The maharajas of India were an eccentric bunch, and their fixation with extravagance was known around the world. The royal families in India loved indulging in the finest food, architecture, jewellery and, of course, automobiles. The most favoured cars of the maharajas in India were Rolls-Royces, cars that exuberated finesse and luxury even in the days gone by. According to estimates, on an average, each maharaja owned at least 3 to 5 Rolls-Royce cars in the days gone by. Before the First World War, more than 20,000 Rolls-Royces were built, 20% of which wound up on Indian shores.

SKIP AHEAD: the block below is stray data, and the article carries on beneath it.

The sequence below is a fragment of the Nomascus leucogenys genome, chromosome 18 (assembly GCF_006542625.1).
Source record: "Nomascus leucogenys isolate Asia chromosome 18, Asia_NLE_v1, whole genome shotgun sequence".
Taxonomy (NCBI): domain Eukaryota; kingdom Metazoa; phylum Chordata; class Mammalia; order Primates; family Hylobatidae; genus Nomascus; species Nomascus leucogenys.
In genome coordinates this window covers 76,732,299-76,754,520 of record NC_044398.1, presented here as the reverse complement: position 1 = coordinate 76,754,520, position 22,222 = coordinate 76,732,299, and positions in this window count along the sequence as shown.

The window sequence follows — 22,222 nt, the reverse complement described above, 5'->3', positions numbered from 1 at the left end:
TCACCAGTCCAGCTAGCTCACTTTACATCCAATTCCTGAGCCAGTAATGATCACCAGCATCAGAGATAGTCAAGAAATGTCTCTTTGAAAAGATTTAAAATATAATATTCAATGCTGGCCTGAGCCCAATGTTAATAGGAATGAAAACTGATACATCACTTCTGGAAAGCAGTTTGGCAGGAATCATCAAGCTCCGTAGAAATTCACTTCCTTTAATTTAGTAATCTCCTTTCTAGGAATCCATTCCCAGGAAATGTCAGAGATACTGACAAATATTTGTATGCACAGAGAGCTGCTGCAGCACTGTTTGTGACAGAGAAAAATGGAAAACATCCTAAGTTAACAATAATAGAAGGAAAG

One of the most fascinating purchases however, was that made by the Maharaja of Alwar in the 1920s. After being snubbed by a Rolls-Royce salesman in a Mayfair car showroom, the Maharaja promptly purchased seven cars, brought them all to India and used them as municipal garbage collection vehicles. Quoting the present-day Maharaja of Alwar, Jeetender Singh, “We were perhaps the only royal family that was allowed to buy any car except a Rolls-Royce. We have numerous vintage cars but not a single Rolls.” The new world will never see a Rolls-Royce being used to collect garbage ever again though. The trend seems to have died away with the old maharajas of India.
[Via – Telegraph]